With the outbreak of hostilities between France and Great Britain in 1793, part of the War of the First Coalition, the Lieutenant-Governor of Upper Canada (now Ontario), John Graves Simcoe, was concerned about the possibility of the United States entering British North America in support of their French allies. In particular, the location of Newark (now Niagara-on-the-Lake), the first and former capital of Upper Canada, was in danger of being attacked by the Americans from the nearby border. Additionally, US forces could easily sever British access to the upper lakes at Lake St. Clair or the Detroit River, cutting the colony off from the important trading post at Michilimackinac.

Simcoe planned to move the capital to a better-protected location and build overland routes to the upper lakes as soon as possible. Simcoe established Penetanguishene Road.

Before the construction of Yonge Street, a Penetanguishene as the location for a new naval base and port.

On his return, he met with an Ojibway named 'Old Sail' and was shown a new route along another arm of the trail, this one starting on the eastern branch of the Holland River and thereby avoiding the marshes of the western branch (today's Holland Marsh). They left Pine Fort on October 11 and reached York on the 15th. Simcoe selected this eastern route for his new road, moving the southern end from the Rouge River to the western outskirts of the settled area in York, and the northern end to a proposed new town on the Holland River, St. Albans.[5]

Bears were known to wander onto Yonge Street in the early days of Toronto. In 1809 Lieutenant Fawcett, of the 100th Regiment, came across a large bear on Yonge Street and cut its head open with his sword.[6]

The road was actually called 'Concession 1'at first with Concessions 2 etc. on either side. For instance Concession 1 Whitchurch Township faces Yonge St. and goes east to Concession 2 which starts at Bayview Ave. Concession 1 King Township faces Yonge St. and goes west to Concession 2which starts at Bathurst St. There are 10 concessions in York County going east and west from Concession 1,Yonge St. The east side ending at then Ontario County, now Durham Ragion, and the west side ending at Peel County (now Peel Region).

Construction of Yonge Street

The following spring, Simcoe instructed Deputy Surveyor General Augustus Jones to blaze a small trail marking the route.[7] Simcoe initiated construction of the road by granting land to settlers, who in exchange were required to clear 33 feet of frontage on the road passing their lot. Certain seasons saw the muddy sidewalks of York in deplorable condition, and Yonge Street was renowned as being particularly bad, making it difficult to transport loads along it. The first Toronto resident known to have introduced sidewalks was Jesse Ketchum, who used tanned bark.[8]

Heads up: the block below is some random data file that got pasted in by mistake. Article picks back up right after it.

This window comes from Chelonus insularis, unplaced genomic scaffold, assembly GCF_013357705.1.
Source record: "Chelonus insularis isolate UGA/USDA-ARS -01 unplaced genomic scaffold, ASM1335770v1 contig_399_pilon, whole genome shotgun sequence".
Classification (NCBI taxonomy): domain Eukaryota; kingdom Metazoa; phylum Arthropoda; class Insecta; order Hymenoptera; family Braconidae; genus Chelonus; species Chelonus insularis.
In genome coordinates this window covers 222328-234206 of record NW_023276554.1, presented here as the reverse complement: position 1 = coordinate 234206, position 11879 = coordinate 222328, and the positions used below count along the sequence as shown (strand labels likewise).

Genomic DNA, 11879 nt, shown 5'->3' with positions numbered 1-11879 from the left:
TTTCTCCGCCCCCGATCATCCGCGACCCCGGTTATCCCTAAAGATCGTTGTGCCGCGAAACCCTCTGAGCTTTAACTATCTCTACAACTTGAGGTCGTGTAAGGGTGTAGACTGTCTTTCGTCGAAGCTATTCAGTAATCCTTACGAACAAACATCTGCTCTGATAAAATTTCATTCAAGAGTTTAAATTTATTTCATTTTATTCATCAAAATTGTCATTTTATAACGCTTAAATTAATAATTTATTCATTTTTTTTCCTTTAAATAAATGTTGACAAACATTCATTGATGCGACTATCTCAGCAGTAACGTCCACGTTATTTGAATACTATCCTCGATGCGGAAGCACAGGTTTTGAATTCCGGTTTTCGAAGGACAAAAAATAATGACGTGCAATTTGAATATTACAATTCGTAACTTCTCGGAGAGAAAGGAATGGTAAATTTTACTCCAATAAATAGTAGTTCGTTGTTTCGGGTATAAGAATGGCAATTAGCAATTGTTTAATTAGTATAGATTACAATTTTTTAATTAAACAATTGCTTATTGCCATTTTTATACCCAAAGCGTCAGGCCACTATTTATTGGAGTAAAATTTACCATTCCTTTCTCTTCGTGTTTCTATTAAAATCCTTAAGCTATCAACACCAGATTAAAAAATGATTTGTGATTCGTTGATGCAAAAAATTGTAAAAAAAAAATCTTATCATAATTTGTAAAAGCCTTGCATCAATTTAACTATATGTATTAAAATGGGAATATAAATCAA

In the summer of 1794, William Berczy was the first to take up the offer, leading a group of 64 families north-east of Toronto to found the town of German Mills, in modern Markham. By the end of 1794, Berczy's settlers had cleared the route around Thornhill. However, the settlement was hit by a series of setbacks and road construction stalled.

The foot of Yonge Street at Toronto Bay, Lake Ontario, which is under the metal grating

Work on the road started again in 1795 when the Queen's Rangers took over. They began their work at Eglinton Avenue and proceeded north, reaching the site of St. Albans on 16 February 1796. Expansion of the trail into a road was a condition of settlement for farmers along the route, who were required to spend 12 days a year to clear the road of logs, subsequently removed by convicted drunks as part of their sentence. The southern end of the road was in use in the first decade of the 19th century, and became passable all the way to the northern end in 1816.[9]

The road was extended south from Eglinton to Bloor Street in 1796 by Berczy, who needed a route to his warehouse on the Toronto lakeshore. The area south of Bloor Street proved too swampy for a major road. A path did exist between Queen and Bloor Streets, but was called the "road to Yonge Street", rather than being considered part of the street itself due to its poor condition. Over time the creeks were rerouted and the swamps drained. In 1812 the route was extended from Queen Street to the harbour, and in 1828 the entire southern portion was solidified with gravel.[10]

St. Albans never developed as Simcoe had hoped, but the town of Holland Landing eventually grew up on the site, a somewhat more descriptive name. Holland Landing was settled by Quakers who moved into the area after having left the United States in the aftermath of the American Revolution. The settlers were branching out from their initial town of "Upper Yonge Street", which later became Newmarket.

The road almost served its original military purpose during the War of 1812, when construction of a new fleet of first-rate ships began on the Lakes, necessitating the shipment of a large anchor from England for use on a frigate under construction on Lake Huron. The war ended while the anchor was still being moved, and now lies just outside Holland Landing in a park named in its honour.

Evolution of Yonge Street

Looking north from Temperance Street in 1903, showing the Confederation Life Building
Looking north from Temperance Street in 2008

In 1824, work began to extend Yonge Street to Kempenfelt Bay near Barrie. A north-western extension was branched off the original Yonge Street in Holland Landing and ran into the new settlement of Bradford before turning north towards Barrie. Work was completed by 1827, making connections with the Penetanguishene Road.